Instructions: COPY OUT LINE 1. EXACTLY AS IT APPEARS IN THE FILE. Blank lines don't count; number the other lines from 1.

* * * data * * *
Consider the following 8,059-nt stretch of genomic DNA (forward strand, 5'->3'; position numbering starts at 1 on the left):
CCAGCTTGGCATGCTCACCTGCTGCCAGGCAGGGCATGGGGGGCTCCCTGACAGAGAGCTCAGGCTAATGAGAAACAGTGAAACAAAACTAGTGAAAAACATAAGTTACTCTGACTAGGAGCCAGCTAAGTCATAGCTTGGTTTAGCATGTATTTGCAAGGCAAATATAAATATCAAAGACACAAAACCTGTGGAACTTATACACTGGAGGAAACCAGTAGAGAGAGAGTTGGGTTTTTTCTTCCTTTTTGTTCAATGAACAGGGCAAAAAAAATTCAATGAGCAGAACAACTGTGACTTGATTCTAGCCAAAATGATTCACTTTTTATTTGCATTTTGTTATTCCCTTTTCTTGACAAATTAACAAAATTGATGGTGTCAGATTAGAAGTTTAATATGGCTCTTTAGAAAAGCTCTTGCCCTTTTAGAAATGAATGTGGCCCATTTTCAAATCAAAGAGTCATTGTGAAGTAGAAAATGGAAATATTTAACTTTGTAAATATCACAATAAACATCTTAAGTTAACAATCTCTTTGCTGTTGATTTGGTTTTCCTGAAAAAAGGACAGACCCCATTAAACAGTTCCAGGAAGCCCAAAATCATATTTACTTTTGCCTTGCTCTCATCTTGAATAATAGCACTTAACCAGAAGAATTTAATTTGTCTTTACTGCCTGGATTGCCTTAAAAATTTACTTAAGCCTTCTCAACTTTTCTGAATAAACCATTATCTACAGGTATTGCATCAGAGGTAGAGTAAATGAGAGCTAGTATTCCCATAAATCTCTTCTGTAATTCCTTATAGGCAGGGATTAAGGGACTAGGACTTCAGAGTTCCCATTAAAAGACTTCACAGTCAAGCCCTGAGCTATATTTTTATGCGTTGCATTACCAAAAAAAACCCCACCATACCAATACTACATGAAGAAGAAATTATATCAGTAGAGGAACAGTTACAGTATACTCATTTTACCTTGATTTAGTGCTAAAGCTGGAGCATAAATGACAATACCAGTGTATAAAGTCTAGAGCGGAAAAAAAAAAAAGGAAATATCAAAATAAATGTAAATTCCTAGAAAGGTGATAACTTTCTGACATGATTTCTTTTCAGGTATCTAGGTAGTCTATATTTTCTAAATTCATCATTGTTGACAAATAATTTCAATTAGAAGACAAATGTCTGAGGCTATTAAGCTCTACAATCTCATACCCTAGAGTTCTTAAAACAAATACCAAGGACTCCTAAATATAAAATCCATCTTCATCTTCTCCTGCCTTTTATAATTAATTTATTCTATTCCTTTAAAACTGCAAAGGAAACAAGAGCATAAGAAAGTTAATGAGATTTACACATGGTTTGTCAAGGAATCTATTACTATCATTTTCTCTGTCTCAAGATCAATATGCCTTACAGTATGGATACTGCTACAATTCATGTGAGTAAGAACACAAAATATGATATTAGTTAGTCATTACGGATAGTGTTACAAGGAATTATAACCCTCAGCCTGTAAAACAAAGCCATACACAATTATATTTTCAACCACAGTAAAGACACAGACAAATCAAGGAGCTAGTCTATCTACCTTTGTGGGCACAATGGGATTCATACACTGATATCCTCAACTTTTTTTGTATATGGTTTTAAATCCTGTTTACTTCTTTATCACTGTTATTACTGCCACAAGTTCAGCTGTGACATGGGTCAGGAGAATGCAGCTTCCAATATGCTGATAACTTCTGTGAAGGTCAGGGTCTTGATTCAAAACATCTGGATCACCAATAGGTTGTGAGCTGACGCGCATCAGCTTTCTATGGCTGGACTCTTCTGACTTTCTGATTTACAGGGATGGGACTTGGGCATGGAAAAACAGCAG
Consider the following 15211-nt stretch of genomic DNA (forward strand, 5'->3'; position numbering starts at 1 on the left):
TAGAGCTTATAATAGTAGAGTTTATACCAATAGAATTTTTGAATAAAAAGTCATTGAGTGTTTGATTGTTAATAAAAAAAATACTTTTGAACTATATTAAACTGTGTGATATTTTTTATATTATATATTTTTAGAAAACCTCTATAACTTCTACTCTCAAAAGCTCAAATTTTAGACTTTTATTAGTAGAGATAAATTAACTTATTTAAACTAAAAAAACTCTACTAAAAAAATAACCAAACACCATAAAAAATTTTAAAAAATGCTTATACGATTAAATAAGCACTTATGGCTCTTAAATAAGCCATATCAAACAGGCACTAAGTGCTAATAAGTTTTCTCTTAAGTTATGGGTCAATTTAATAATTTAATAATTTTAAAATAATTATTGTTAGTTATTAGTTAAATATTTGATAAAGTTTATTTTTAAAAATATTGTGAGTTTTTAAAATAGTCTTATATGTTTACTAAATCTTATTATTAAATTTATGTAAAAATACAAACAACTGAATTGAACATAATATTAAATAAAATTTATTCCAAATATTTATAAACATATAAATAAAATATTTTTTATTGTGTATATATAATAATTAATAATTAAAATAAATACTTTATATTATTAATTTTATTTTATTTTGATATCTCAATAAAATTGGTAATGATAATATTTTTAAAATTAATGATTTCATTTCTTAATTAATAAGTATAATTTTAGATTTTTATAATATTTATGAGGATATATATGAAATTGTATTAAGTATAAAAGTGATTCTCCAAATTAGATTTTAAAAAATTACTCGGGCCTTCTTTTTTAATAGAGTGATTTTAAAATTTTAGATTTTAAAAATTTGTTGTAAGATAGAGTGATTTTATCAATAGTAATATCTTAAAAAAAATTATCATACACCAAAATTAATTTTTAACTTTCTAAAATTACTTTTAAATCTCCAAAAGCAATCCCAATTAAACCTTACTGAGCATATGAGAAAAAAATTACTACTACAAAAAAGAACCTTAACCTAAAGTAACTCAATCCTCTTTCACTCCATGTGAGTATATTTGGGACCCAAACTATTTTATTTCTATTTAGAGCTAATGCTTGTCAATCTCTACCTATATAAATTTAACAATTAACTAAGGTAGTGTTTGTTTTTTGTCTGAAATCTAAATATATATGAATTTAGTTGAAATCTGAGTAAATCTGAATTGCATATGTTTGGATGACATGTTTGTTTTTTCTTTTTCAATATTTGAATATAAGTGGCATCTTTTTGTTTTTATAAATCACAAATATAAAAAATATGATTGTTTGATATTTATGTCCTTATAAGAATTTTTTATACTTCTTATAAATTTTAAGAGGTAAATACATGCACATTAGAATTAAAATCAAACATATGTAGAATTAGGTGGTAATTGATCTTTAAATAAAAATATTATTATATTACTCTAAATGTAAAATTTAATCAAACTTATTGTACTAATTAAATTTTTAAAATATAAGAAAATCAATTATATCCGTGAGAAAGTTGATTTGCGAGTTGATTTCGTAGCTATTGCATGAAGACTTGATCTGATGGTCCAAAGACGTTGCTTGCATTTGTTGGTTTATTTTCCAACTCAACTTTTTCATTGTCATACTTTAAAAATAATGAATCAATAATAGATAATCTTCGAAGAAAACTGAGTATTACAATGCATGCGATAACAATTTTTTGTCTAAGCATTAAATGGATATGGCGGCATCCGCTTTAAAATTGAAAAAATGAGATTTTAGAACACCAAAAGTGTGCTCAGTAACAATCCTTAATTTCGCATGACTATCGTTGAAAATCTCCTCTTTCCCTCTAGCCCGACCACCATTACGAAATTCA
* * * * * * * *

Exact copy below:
Consider the following 8,059-nt stretch of genomic DNA (forward strand, 5'->3'; position numbering starts at 1 on the left):